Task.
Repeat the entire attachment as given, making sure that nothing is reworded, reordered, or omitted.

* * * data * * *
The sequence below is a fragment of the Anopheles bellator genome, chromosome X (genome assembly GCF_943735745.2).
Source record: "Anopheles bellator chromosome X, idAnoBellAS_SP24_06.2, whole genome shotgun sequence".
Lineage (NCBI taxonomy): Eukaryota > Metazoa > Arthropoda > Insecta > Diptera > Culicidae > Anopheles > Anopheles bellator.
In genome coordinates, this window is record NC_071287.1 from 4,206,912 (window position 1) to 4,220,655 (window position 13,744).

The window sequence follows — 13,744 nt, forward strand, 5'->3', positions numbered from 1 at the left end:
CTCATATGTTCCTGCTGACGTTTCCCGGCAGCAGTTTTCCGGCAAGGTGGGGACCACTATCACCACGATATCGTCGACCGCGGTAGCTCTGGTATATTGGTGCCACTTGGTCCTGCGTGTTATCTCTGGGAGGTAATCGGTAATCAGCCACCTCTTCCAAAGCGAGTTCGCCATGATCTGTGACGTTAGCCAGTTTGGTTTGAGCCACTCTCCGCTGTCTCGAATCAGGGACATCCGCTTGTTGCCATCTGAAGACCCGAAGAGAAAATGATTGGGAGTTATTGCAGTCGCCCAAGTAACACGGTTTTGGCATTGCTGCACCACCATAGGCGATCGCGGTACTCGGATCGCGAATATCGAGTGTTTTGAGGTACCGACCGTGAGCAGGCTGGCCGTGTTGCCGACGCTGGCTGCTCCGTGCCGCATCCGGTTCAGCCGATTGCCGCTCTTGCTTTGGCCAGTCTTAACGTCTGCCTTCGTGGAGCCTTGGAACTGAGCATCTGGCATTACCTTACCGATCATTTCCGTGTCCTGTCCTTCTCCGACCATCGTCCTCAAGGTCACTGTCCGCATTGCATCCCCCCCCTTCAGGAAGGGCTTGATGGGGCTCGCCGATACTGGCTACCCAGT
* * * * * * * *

The sequence below is a fragment of the Anopheles bellator genome, chromosome X (genome assembly GCF_943735745.2).
Source record: "Anopheles bellator chromosome X, idAnoBellAS_SP24_06.2, whole genome shotgun sequence".
Lineage (NCBI taxonomy): Eukaryota > Metazoa > Arthropoda > Insecta > Diptera > Culicidae > Anopheles > Anopheles bellator.
In genome coordinates, this window is record NC_071287.1 from 4,206,912 (window position 1) to 4,220,655 (window position 13,744).

The window sequence follows — 13,744 nt, forward strand, 5'->3', positions numbered from 1 at the left end:
CTCATATGTTCCTGCTGACGTTTCCCGGCAGCAGTTTTCCGGCAAGGTGGGGACCACTATCACCACGATATCGTCGACCGCGGTAGCTCTGGTATATTGGTGCCACTTGGTCCTGCGTGTTATCTCTGGGAGGTAATCGGTAATCAGCCACCTCTTCCAAAGCGAGTTCGCCATGATCTGTGACGTTAGCCAGTTTGGTTTGAGCCACTCTCCGCTGTCTCGAATCAGGGACATCCGCTTGTTGCCATCTGAAGACCCGAAGAGAAAATGATTGGGAGTTATTGCAGTCGCCCAAGTAACACGGTTTTGGCATTGCTGCACCACCATAGGCGATCGCGGTACTCGGATCGCGAATATCGAGTGTTTTGAGGTACCGACCGTGAGCAGGCTGGCCGTGTTGCCGACGCTGGCTGCTCCGTGCCGCATCCGGTTCAGCCGATTGCCGCTCTTGCTTTGGCCAGTCTTAACGTCTGCCTTCGTGGAGCCTTGGAACTGAGCATCTGGCATTACCTTACCGATCATTTCCGTGTCCTGTCCTTCTCCGACCATCGTCCTCAAGGTCACTGTCCGCATTGCATCCCCCCCCTTCAGGAAGGGCTTGATGGGGCTCGCCGATACTGGCTACCCAGT